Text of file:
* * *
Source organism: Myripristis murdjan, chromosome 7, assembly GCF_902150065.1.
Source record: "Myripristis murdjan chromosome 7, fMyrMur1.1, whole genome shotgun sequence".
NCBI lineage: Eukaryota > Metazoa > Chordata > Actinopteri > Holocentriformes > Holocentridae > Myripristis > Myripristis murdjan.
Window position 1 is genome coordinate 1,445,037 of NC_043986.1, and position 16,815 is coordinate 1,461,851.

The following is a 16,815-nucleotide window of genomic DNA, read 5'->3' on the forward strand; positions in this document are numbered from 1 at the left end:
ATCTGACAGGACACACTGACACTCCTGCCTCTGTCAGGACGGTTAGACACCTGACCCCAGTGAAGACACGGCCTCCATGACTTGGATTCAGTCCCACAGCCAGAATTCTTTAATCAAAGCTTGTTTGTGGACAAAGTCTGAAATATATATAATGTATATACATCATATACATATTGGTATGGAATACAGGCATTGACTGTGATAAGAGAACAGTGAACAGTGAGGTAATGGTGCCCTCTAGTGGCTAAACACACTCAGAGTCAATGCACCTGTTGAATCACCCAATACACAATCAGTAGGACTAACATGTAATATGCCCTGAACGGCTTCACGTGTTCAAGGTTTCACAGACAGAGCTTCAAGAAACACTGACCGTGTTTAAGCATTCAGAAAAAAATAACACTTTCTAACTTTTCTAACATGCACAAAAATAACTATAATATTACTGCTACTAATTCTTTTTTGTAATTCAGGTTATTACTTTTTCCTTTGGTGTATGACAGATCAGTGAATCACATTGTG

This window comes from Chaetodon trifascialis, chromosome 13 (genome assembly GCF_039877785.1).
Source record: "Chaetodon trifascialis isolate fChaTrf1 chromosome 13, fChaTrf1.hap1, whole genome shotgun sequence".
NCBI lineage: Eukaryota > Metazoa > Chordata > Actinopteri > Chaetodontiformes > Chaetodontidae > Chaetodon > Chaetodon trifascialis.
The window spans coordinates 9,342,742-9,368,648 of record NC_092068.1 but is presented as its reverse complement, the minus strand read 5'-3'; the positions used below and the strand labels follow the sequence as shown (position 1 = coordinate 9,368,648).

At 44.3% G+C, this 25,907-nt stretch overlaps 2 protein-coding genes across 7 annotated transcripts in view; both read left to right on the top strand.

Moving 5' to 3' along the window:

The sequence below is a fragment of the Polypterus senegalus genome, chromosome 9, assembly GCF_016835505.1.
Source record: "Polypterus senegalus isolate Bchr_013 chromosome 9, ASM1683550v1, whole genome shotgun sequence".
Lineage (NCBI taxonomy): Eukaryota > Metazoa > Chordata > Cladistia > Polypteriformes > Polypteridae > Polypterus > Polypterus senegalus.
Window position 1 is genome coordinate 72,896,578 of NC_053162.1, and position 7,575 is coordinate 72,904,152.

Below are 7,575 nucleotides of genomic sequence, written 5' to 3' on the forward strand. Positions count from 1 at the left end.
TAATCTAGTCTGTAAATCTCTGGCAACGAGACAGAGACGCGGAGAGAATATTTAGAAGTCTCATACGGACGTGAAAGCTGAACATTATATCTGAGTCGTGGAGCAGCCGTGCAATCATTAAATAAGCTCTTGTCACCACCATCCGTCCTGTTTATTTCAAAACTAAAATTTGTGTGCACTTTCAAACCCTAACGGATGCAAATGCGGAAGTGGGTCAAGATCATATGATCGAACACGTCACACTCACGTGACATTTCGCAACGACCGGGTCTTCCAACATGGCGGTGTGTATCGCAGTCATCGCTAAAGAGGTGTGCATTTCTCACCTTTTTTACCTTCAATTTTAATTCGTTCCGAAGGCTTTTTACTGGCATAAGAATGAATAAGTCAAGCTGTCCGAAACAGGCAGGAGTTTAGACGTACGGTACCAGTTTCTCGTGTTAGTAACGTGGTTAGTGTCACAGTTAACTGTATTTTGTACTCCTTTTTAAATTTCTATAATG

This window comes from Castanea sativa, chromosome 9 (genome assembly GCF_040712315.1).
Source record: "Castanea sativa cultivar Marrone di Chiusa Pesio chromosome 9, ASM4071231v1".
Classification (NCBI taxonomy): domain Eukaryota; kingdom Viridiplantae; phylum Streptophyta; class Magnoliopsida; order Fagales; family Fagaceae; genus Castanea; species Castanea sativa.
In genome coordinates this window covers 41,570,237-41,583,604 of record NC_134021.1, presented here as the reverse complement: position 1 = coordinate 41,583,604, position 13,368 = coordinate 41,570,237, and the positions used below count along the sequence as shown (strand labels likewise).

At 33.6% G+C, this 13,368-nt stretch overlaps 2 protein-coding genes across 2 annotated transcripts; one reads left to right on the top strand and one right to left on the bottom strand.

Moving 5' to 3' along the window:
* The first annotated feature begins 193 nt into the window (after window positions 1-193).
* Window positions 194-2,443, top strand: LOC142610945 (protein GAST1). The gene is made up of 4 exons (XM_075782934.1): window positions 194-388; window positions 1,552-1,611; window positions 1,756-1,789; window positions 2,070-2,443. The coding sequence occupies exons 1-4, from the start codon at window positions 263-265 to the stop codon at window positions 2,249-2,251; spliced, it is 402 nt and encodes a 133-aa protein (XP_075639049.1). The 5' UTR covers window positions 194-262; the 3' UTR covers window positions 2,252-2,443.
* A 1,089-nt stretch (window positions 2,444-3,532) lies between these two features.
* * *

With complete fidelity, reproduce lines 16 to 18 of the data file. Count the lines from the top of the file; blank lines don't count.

Window position 1 is genome coordinate 72,896,578 of NC_053162.1, and position 7,575 is coordinate 72,904,152.

Below are 7,575 nucleotides of genomic sequence, written 5' to 3' on the forward strand. Positions count from 1 at the left end.
TAATCTAGTCTGTAAATCTCTGGCAACGAGACAGAGACGCGGAGAGAATATTTAGAAGTCTCATACGGACGTGAAAGCTGAACATTATATCTGAGTCGTGGAGCAGCCGTGCAATCATTAAATAAGCTCTTGTCACCACCATCCGTCCTGTTTATTTCAAAACTAAAATTTGTGTGCACTTTCAAACCCTAACGGATGCAAATGCGGAAGTGGGTCAAGATCATATGATCGAACACGTCACACTCACGTGACATTTCGCAACGACCGGGTCTTCCAACATGGCGGTGTGTATCGCAGTCATCGCTAAAGAGGTGTGCATTTCTCACCTTTTTTACCTTCAATTTTAATTCGTTCCGAAGGCTTTTTACTGGCATAAGAATGAATAAGTCAAGCTGTCCGAAACAGGCAGGAGTTTAGACGTACGGTACCAGTTTCTCGTGTTAGTAACGTGGTTAGTGTCACAGTTAACTGTATTTTGTACTCCTTTTTAAATTTCTATAATG